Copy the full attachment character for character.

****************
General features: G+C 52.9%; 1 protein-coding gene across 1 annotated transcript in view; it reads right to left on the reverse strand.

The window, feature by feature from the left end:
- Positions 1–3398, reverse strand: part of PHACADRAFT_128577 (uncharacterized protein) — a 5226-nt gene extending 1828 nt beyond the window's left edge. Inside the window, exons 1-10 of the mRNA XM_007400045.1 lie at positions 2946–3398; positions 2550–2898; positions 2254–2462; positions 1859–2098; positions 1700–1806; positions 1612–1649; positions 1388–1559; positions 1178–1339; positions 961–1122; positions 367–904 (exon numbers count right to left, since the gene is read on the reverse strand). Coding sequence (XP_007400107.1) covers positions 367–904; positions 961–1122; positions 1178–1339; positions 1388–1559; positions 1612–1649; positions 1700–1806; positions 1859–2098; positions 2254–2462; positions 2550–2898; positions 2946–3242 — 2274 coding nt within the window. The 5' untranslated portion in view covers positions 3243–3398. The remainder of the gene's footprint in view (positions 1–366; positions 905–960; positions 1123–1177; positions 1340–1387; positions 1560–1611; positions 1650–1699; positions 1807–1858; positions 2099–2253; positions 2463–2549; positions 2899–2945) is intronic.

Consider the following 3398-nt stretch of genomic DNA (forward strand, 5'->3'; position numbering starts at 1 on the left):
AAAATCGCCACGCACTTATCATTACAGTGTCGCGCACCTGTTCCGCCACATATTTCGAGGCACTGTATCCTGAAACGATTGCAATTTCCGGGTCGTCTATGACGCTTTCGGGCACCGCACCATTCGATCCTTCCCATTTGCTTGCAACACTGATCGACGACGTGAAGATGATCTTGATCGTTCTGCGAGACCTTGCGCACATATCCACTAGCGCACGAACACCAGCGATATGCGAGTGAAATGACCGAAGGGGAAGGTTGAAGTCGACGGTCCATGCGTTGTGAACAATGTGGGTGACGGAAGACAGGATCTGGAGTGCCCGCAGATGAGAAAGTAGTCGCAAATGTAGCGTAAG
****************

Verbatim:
General features: G+C 52.9%; 1 protein-coding gene across 1 annotated transcript in view; it reads right to left on the reverse strand.

The window, feature by feature from the left end:
- Positions 1–3398, reverse strand: part of PHACADRAFT_128577 (uncharacterized protein) — a 5226-nt gene extending 1828 nt beyond the window's left edge. Inside the window, exons 1-10 of the mRNA XM_007400045.1 lie at positions 2946–3398; positions 2550–2898; positions 2254–2462; positions 1859–2098; positions 1700–1806; positions 1612–1649; positions 1388–1559; positions 1178–1339; positions 961–1122; positions 367–904 (exon numbers count right to left, since the gene is read on the reverse strand). Coding sequence (XP_007400107.1) covers positions 367–904; positions 961–1122; positions 1178–1339; positions 1388–1559; positions 1612–1649; positions 1700–1806; positions 1859–2098; positions 2254–2462; positions 2550–2898; positions 2946–3242 — 2274 coding nt within the window. The 5' untranslated portion in view covers positions 3243–3398. The remainder of the gene's footprint in view (positions 1–366; positions 905–960; positions 1123–1177; positions 1340–1387; positions 1560–1611; positions 1650–1699; positions 1807–1858; positions 2099–2253; positions 2463–2549; positions 2899–2945) is intronic.

Consider the following 3398-nt stretch of genomic DNA (forward strand, 5'->3'; position numbering starts at 1 on the left):
AAAATCGCCACGCACTTATCATTACAGTGTCGCGCACCTGTTCCGCCACATATTTCGAGGCACTGTATCCTGAAACGATTGCAATTTCCGGGTCGTCTATGACGCTTTCGGGCACCGCACCATTCGATCCTTCCCATTTGCTTGCAACACTGATCGACGACGTGAAGATGATCTTGATCGTTCTGCGAGACCTTGCGCACATATCCACTAGCGCACGAACACCAGCGATATGCGAGTGAAATGACCGAAGGGGAAGGTTGAAGTCGACGGTCCATGCGTTGTGAACAATGTGGGTGACGGAAGACAGGATCTGGAGTGCCCGCAGATGAGAAAGTAGTCGCAAATGTAGCGTAAG